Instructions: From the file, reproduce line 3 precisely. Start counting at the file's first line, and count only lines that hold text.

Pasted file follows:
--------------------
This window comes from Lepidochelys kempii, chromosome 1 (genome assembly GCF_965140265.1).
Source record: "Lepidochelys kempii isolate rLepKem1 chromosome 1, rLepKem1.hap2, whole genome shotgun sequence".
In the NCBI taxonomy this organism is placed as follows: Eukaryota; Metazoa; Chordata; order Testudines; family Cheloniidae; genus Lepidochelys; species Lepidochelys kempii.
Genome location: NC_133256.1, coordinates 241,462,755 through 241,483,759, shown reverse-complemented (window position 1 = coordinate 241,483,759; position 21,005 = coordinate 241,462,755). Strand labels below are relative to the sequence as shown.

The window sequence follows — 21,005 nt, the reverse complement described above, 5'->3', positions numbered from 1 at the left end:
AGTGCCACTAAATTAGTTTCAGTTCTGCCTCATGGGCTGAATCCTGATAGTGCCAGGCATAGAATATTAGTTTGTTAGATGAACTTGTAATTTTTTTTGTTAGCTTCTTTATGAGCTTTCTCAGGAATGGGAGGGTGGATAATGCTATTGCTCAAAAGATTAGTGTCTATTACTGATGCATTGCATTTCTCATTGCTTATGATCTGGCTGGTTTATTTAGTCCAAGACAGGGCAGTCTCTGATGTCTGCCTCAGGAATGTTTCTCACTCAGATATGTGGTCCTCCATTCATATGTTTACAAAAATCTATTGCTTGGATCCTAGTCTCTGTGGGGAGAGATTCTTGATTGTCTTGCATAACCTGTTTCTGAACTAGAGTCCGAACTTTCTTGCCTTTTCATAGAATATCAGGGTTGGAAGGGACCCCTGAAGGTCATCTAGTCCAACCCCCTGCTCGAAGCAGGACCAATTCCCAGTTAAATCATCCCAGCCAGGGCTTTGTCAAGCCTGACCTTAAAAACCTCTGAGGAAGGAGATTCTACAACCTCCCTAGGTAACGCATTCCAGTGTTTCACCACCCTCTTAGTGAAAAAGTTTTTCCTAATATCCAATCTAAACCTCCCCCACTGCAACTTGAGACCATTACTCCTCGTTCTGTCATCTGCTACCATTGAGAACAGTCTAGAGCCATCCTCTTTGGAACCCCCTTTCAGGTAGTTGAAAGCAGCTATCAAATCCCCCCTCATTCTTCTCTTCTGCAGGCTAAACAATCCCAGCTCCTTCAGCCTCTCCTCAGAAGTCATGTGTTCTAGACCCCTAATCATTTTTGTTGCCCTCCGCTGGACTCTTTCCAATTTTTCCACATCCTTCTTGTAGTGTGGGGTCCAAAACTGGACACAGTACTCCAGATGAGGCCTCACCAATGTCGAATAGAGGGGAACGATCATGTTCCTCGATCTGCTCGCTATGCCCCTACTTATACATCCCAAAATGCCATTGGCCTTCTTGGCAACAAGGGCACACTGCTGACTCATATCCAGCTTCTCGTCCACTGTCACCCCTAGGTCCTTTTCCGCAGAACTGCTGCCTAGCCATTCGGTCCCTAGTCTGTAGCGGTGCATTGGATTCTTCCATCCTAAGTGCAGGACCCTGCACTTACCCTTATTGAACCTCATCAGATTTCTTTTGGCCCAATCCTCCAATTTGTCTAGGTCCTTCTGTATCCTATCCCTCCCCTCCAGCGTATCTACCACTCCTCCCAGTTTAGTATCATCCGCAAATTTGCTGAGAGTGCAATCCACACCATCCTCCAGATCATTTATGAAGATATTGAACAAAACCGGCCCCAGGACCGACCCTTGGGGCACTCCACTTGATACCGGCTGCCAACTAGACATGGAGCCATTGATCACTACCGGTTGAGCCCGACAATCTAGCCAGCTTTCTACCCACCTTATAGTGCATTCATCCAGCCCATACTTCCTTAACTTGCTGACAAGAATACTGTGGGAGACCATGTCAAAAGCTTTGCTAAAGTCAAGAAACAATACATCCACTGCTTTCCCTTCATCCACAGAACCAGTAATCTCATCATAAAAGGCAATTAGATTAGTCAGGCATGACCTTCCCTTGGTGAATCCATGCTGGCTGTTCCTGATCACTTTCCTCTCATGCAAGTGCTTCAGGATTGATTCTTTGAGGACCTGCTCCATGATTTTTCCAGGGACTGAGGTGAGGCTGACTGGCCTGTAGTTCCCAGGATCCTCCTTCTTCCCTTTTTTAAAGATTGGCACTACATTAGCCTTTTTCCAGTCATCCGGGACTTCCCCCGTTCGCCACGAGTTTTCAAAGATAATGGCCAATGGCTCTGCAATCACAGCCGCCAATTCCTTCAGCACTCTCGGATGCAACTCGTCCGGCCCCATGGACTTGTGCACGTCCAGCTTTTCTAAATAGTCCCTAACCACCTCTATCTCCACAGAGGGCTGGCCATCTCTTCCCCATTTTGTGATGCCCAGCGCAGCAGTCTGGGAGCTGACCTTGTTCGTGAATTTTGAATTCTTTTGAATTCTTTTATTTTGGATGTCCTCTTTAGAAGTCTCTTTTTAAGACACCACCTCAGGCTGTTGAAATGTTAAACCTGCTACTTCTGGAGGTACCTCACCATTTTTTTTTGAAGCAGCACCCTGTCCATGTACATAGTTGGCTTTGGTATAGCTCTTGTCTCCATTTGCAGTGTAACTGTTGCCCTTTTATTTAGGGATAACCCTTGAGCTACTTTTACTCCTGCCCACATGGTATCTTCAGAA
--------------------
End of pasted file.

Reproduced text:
In the NCBI taxonomy this organism is placed as follows: Eukaryota; Metazoa; Chordata; order Testudines; family Cheloniidae; genus Lepidochelys; species Lepidochelys kempii.